On Wednesday 22nd November, the AKU Society held its seventh Patient Workshop. Alkaptonuria (AKU) patients from all over the country, with their families and carers, flocked to the Bluecoat in Liverpool. A day of advice and networking was in store for them.
Lesley Harrison, our Patient Support Manager, opened the morning. The workshop was, in large part, the result of her efforts. It seemed right that she should start, giving out copies of the AKU Society’s latest leaflets for comment.
Before long, she handed over to representatives of two specialist nutrition companies – Katey (from Nutricia) and Rachael (from Vitaflo). They both spoke briefly about their products, which are available to National Alkaptonuria Centre (NAC) patients on prescription. Patients also got to try them out on the Nutricia and Vitaflo stands!
Talks after the first break came thick and fast. Professor Jim Gallagher, a leading AKU researcher at the University of Liverpool, gave an overview of the research that has been conducted in the last few years. Professor Ranganath, Chief Investigator for the ongoing clinical trials, spoke next. He explained how close we are getting to an effective treatment for AKU. Then, Nick Harrison advertised the online patient care management system Patients Know Best. This is used by the NAC to keep patients in touch with medical professionals.
After lunch, we had Shirley Judd, the NAC dietitian. Much-appreciated by AKU patients, she gave them tips on limiting protein in their diet to stop tyrosine (a by-product of the AKU treatment process) building up. On a similar note, Dr. Milad Khedr then spoke. He talked about his study into tyrosine breakdown itself. The most arresting talks, however, came at the end. Three patients – Antony, Paul and Brenda – spoke about their AKU journeys: their pain-free childhoods, their diagnoses and the ways in which they had come to terms with their conditions. All were thankful for the work the NAC and the AKU Society were doing, even if Paul joked that ‘without my black urine (an AKU symptom) I felt bereft’.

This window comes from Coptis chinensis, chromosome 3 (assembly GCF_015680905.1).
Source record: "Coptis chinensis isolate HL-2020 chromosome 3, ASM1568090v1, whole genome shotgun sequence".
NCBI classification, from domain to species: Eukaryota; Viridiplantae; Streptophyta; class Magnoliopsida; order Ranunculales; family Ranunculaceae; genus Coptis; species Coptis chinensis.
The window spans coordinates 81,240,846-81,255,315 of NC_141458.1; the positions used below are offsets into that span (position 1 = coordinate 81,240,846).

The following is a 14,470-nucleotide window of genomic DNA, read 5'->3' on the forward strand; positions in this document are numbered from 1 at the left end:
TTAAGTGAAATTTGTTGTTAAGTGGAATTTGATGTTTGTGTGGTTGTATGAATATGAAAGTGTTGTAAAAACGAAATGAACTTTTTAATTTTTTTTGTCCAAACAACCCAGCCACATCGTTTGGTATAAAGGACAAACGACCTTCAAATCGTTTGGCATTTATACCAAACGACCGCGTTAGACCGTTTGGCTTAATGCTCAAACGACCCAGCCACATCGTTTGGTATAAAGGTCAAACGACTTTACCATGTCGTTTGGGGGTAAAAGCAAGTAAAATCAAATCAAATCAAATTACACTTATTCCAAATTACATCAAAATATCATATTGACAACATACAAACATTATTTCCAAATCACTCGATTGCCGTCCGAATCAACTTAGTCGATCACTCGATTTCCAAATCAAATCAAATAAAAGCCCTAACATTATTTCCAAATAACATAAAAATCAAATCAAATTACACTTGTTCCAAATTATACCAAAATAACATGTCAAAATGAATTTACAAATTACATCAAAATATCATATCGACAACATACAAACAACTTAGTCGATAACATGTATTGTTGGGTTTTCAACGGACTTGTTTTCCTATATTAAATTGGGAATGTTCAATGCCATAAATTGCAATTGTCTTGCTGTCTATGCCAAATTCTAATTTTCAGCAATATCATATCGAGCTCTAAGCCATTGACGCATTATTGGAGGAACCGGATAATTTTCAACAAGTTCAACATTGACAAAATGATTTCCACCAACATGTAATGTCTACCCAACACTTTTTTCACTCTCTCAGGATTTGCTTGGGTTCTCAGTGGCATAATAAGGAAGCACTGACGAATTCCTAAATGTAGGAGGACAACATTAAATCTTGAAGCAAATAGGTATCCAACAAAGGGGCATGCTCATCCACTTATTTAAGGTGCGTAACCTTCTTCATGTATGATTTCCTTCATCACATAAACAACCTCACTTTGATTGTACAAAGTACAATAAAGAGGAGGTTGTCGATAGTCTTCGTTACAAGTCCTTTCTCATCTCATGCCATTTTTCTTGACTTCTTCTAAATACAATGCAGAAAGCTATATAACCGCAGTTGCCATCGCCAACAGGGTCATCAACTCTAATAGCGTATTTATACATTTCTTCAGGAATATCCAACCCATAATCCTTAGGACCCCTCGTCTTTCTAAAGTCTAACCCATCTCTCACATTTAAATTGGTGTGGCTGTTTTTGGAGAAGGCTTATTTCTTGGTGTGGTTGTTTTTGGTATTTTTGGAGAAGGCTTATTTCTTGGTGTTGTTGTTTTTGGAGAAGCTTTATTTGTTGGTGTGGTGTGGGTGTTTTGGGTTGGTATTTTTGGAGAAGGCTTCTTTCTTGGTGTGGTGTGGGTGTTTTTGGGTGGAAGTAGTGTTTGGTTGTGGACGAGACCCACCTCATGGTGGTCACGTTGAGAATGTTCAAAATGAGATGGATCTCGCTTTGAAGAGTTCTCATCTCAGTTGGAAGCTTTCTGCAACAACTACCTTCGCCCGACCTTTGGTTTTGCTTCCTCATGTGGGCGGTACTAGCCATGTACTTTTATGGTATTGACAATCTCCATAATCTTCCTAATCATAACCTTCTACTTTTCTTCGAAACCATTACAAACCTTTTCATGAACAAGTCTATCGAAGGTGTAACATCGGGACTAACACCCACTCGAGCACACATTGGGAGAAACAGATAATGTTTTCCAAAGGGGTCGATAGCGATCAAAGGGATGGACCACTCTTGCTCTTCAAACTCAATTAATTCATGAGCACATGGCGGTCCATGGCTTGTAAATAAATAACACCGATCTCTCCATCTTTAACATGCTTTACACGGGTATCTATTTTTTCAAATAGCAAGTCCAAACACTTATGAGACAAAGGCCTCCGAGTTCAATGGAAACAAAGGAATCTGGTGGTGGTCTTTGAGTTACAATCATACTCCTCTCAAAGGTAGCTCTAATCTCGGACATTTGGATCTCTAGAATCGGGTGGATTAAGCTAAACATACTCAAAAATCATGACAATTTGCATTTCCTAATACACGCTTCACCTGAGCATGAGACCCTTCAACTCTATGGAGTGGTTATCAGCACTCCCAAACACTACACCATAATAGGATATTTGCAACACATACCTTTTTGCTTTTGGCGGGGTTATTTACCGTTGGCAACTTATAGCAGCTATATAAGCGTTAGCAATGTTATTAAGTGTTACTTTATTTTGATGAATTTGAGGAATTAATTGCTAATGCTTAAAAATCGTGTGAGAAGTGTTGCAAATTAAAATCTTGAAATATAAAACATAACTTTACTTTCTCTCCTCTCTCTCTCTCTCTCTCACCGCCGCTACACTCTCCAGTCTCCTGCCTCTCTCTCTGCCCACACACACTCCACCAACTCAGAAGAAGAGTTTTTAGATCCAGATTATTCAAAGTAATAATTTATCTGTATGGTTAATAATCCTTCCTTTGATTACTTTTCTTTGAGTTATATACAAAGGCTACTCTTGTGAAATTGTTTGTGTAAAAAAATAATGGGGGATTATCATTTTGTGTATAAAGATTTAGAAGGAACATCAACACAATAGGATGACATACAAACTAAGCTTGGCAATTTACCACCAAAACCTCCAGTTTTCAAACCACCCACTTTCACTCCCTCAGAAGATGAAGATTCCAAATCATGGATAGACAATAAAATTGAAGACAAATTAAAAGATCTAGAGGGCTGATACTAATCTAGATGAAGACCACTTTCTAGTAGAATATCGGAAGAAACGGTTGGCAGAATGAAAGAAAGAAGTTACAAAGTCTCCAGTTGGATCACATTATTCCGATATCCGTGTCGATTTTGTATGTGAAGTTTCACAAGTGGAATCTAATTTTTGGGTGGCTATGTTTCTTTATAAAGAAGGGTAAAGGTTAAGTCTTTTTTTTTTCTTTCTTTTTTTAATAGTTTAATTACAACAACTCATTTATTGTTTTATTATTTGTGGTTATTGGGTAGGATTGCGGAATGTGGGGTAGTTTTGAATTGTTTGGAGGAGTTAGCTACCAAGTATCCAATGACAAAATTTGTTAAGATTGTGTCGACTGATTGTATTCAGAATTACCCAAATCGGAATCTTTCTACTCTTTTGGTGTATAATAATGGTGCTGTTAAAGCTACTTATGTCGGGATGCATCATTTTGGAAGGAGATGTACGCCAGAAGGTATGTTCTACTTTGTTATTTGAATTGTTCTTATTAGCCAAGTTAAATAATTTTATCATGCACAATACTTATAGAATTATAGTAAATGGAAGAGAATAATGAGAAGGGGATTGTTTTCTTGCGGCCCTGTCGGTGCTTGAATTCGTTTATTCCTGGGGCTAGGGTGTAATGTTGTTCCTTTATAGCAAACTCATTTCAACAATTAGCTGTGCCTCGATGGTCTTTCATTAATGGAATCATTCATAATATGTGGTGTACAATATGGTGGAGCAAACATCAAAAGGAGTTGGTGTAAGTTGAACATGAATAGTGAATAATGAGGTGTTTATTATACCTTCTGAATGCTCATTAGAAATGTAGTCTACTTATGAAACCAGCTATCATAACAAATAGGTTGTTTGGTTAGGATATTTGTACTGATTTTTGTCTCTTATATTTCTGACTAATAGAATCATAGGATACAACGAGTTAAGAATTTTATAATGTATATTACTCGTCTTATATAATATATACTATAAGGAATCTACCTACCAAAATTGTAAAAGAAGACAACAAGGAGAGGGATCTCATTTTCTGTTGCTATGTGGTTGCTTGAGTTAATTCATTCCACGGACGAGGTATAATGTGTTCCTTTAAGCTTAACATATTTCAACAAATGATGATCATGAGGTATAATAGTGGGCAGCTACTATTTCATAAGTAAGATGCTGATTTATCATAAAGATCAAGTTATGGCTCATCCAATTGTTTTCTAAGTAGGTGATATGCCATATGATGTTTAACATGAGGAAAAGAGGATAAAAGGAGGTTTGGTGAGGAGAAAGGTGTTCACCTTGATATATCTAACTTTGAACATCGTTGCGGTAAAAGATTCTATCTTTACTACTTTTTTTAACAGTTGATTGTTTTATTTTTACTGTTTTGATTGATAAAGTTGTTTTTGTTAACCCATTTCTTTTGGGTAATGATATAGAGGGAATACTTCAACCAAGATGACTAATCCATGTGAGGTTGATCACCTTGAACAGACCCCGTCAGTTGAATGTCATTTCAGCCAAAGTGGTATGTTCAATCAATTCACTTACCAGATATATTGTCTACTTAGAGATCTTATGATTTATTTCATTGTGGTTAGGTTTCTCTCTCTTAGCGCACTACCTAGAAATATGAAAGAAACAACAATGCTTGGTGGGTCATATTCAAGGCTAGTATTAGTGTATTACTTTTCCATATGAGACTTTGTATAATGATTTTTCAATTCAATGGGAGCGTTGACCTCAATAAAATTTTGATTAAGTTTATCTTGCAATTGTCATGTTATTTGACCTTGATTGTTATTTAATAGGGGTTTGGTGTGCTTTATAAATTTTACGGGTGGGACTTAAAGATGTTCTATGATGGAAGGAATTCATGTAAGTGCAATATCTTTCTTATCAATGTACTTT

When Nick Sireau, our CEO, closed the workshop, he left behind an enthusiastic room – tired, perhaps, but not so tired that they didn’t pass by the AKU Society stall to chat to our team, find out more about our work, and try out the variety of living aids on show. People were also eager to buy our Christmas cards. Don’t worry though – they’re still available here, online!
We would like to thank our sponsors, the Edith Murphy Foundation, Donald Forrester Trust and Breaking Down Barriers for their generosity. Without their support the day could not have gone ahead. A big thank you must also go to everyone who spoke, as well as to all the AKU patients and supporters who made the journey. We look forward to seeing some of you at next year’s international workshop, which is currently being planned!